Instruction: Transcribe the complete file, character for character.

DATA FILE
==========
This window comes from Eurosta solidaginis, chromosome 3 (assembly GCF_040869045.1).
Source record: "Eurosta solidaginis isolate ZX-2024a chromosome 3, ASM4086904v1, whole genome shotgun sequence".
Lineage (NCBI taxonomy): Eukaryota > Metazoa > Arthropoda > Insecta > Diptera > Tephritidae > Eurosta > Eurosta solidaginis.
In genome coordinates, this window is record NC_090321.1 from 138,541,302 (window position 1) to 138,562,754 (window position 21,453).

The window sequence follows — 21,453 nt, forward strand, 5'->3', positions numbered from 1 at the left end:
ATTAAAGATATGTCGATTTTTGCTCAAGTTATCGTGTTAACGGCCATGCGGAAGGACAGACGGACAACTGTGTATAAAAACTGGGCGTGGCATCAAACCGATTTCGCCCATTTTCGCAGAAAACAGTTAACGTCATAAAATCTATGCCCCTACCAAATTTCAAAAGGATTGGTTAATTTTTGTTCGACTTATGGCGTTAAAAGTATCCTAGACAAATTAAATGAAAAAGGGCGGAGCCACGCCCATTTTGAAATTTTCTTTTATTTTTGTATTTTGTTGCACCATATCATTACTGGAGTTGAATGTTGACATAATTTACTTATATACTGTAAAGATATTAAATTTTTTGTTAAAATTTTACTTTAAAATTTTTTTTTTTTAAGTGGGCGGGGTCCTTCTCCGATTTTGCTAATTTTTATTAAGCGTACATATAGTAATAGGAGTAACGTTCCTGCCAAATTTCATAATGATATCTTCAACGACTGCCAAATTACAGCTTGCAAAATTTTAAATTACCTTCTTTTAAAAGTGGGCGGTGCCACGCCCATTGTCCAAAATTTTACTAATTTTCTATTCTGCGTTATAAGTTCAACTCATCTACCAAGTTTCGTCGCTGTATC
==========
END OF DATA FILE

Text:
This window comes from Eurosta solidaginis, chromosome 3 (assembly GCF_040869045.1).
Source record: "Eurosta solidaginis isolate ZX-2024a chromosome 3, ASM4086904v1, whole genome shotgun sequence".
Lineage (NCBI taxonomy): Eukaryota > Metazoa > Arthropoda > Insecta > Diptera > Tephritidae > Eurosta > Eurosta solidaginis.
In genome coordinates, this window is record NC_090321.1 from 138,541,302 (window position 1) to 138,562,754 (window position 21,453).

The window sequence follows — 21,453 nt, forward strand, 5'->3', positions numbered from 1 at the left end:
ATTAAAGATATGTCGATTTTTGCTCAAGTTATCGTGTTAACGGCCATGCGGAAGGACAGACGGACAACTGTGTATAAAAACTGGGCGTGGCATCAAACCGATTTCGCCCATTTTCGCAGAAAACAGTTAACGTCATAAAATCTATGCCCCTACCAAATTTCAAAAGGATTGGTTAATTTTTGTTCGACTTATGGCGTTAAAAGTATCCTAGACAAATTAAATGAAAAAGGGCGGAGCCACGCCCATTTTGAAATTTTCTTTTATTTTTGTATTTTGTTGCACCATATCATTACTGGAGTTGAATGTTGACATAATTTACTTATATACTGTAAAGATATTAAATTTTTTGTTAAAATTTTACTTTAAAATTTTTTTTTTTTAAGTGGGCGGGGTCCTTCTCCGATTTTGCTAATTTTTATTAAGCGTACATATAGTAATAGGAGTAACGTTCCTGCCAAATTTCATAATGATATCTTCAACGACTGCCAAATTACAGCTTGCAAAATTTTAAATTACCTTCTTTTAAAAGTGGGCGGTGCCACGCCCATTGTCCAAAATTTTACTAATTTTCTATTCTGCGTTATAAGTTCAACTCATCTACCAAGTTTCGTCGCTGTATC